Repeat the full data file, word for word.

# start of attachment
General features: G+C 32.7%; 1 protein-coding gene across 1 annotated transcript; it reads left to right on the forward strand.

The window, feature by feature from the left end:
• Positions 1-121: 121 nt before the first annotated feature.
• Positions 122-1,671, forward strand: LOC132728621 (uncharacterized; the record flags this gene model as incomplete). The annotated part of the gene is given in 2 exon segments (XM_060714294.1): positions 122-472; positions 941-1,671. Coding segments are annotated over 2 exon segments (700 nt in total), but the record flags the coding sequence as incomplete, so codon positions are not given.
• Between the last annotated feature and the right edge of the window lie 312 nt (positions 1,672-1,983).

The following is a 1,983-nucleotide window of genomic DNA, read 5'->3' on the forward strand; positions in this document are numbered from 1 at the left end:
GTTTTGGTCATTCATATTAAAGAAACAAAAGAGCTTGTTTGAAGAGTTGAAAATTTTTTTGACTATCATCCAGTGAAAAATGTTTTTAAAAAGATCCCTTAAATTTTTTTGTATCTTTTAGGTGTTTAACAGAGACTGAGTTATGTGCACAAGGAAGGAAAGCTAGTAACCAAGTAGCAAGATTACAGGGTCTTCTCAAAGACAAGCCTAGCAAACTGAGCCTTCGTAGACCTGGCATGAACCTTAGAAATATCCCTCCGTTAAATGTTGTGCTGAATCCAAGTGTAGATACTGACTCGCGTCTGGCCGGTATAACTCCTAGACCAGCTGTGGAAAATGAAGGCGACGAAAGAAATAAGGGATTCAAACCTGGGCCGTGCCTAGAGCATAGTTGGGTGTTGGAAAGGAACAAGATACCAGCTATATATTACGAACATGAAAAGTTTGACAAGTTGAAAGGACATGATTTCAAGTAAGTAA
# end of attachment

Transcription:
General features: G+C 32.7%; 1 protein-coding gene across 1 annotated transcript; it reads left to right on the forward strand.

The window, feature by feature from the left end:
• Positions 1-121: 121 nt before the first annotated feature.
• Positions 122-1,671, forward strand: LOC132728621 (uncharacterized; the record flags this gene model as incomplete). The annotated part of the gene is given in 2 exon segments (XM_060714294.1): positions 122-472; positions 941-1,671. Coding segments are annotated over 2 exon segments (700 nt in total), but the record flags the coding sequence as incomplete, so codon positions are not given.
• Between the last annotated feature and the right edge of the window lie 312 nt (positions 1,672-1,983).

The following is a 1,983-nucleotide window of genomic DNA, read 5'->3' on the forward strand; positions in this document are numbered from 1 at the left end:
GTTTTGGTCATTCATATTAAAGAAACAAAAGAGCTTGTTTGAAGAGTTGAAAATTTTTTTGACTATCATCCAGTGAAAAATGTTTTTAAAAAGATCCCTTAAATTTTTTTGTATCTTTTAGGTGTTTAACAGAGACTGAGTTATGTGCACAAGGAAGGAAAGCTAGTAACCAAGTAGCAAGATTACAGGGTCTTCTCAAAGACAAGCCTAGCAAACTGAGCCTTCGTAGACCTGGCATGAACCTTAGAAATATCCCTCCGTTAAATGTTGTGCTGAATCCAAGTGTAGATACTGACTCGCGTCTGGCCGGTATAACTCCTAGACCAGCTGTGGAAAATGAAGGCGACGAAAGAAATAAGGGATTCAAACCTGGGCCGTGCCTAGAGCATAGTTGGGTGTTGGAAAGGAACAAGATACCAGCTATATATTACGAACATGAAAAGTTTGACAAGTTGAAAGGACATGATTTCAAGTAAGTAA